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The Super Aged Society

Humankind today is facing an array of challenges—global climate change, the depletion of natural resources, water scarcity, and an aging population, just to name a few. It is more important now than ever for us to address these issues and find solutions to how we and future generations can continue living on this one earth…

Innovating Openly

Several years ago, Stanford University researchers stumbled across something unexpected. In the course of examining the autopsied brain tissue of people with multiple sclerosis, a team in Lawrence Steinman’s lab noticed significantly elevated levels of angiotensin enzymes and receptors, better known for their role in hypertension…

Science by the Masses

Funding any business venture can be daunting—especially for entrepreneurs who must sometimes raise millions of dollars from private investors to launch a new idea. Eric Migicovsky, CEO of Pebble Technology, found a way around this problem. When Migicovsky was unable to raise money from investors for his Pebble e-watch…

Bridging the Gap from Bench to Bedside

China ranks as the world’s third largest medical device market and is expected to become the second largest market in the world within 5-7 years. However, almost all of China’s hospitals, not to mention its larger first class hospitals, use imported devices. For a very long time, foreign-made products have dominated the middle and high-end markets, leaving to Chinese companies the low-end products with little profit margin. According to recent statistics provided by the China Chamber of Commerce for Import and Export of Medicine and Health Products, 90% of value-added high-tech devices, which account for 70% of China’s medical device market, are foreign-made. Why can’t Chinese companies compete with multinational biomedical corporations? Is it due to lack of money or intelligence?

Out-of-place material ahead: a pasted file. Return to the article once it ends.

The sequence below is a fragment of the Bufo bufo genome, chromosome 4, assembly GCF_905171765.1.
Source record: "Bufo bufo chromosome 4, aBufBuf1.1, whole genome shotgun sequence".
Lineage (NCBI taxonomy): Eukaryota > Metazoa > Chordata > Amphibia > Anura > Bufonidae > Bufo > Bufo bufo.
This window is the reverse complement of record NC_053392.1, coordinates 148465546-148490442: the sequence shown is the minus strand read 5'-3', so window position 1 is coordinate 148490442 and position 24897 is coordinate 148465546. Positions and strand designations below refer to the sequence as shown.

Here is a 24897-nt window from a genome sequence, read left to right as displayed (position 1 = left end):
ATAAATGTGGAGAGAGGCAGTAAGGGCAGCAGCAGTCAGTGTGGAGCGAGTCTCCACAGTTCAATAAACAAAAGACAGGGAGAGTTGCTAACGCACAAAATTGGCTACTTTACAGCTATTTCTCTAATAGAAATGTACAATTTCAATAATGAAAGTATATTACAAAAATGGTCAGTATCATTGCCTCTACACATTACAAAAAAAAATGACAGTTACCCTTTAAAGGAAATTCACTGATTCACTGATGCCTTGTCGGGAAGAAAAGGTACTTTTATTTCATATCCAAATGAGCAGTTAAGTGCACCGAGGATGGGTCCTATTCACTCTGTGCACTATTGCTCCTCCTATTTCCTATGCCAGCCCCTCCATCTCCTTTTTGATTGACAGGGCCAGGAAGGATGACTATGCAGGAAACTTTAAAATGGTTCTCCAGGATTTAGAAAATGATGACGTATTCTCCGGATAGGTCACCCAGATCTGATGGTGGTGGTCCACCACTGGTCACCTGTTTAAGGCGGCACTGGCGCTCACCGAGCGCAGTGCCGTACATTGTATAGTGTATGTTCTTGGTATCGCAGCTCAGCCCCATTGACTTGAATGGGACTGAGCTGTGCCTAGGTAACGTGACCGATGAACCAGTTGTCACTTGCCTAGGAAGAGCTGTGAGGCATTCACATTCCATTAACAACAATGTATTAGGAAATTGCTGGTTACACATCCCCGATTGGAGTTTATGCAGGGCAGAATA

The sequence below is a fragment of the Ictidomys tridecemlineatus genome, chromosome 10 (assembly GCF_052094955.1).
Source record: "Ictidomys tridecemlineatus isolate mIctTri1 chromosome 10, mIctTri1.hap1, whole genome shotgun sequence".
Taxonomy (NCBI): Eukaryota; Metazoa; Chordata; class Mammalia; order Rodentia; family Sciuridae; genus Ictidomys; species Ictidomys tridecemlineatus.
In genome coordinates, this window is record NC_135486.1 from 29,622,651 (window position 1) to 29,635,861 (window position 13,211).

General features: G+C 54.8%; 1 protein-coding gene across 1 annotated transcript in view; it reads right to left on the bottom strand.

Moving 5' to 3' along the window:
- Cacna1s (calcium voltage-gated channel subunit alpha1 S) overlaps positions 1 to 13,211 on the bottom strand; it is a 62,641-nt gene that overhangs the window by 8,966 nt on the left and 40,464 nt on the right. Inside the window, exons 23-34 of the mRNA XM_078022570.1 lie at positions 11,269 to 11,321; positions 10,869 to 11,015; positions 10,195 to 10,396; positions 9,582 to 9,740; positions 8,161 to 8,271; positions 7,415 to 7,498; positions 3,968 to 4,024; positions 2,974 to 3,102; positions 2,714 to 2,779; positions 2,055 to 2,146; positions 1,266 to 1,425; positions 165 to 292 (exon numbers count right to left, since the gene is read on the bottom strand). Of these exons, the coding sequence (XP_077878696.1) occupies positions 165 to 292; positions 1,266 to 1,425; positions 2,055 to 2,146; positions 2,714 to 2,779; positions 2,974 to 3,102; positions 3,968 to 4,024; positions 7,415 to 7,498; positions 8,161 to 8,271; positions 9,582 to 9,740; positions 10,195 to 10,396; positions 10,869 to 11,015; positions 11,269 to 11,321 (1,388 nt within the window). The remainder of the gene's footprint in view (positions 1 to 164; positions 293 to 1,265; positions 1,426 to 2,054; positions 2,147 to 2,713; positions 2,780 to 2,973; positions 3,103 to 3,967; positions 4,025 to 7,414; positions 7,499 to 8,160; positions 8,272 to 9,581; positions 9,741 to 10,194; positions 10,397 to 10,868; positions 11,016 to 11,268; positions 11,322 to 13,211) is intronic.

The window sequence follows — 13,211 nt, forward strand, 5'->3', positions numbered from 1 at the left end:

Accelerating the Innovation Cycle

If ever an industry was in need of both incremental and disruptive innovation, it is today’s healthcare industry. Realizing the full potential of innovation across the spectrum of healthcare environments is critical to address the well-documented, emerging global crisis generated by the aging of the population, the obligation to increase access for all to the best standard of care, and the societal imperative to contain costs. In addition, as budgets at funders such as the National Institutes of Health (NIH, USA), the National Health Service (NHS, UK) and others are increasingly constrained, it is more important than ever to increase the efficiency and effectiveness with which investments in fundamental research and development translate into products, services, and procedures that improve the health and well being of people around the world.

Waking Up to Innovation

John Day is a physicist at the University of Bristol in the UK. He has an innovation that he believes will not only improve patient care but will also save the National Health Service (NHS) time and money…

Seven Steps to Innovation

What does it take to move from the drawing board to realization, especially in the field of biomedical engineering that seems to be churning out one great idea after another? It’s not about luck, according to the experts. The road to success has many twists and turns, but by passing a few guideposts along the way, the journey can be a rewarding one.

Forecast 2014

When it comes to predicting the future, everyone has their own approach. Weather forecasters track changing pressure systems, economists study the markets, and doctors wrestle with patient risk factors. And here at Pulse? Over the last few months, we’ve talked to experts in the field, asked IEEE EMBS members for input, and scanned through the past year’s research breakthroughs to identify what we think might be the hottest biomedical engineering areas to watch in 2014.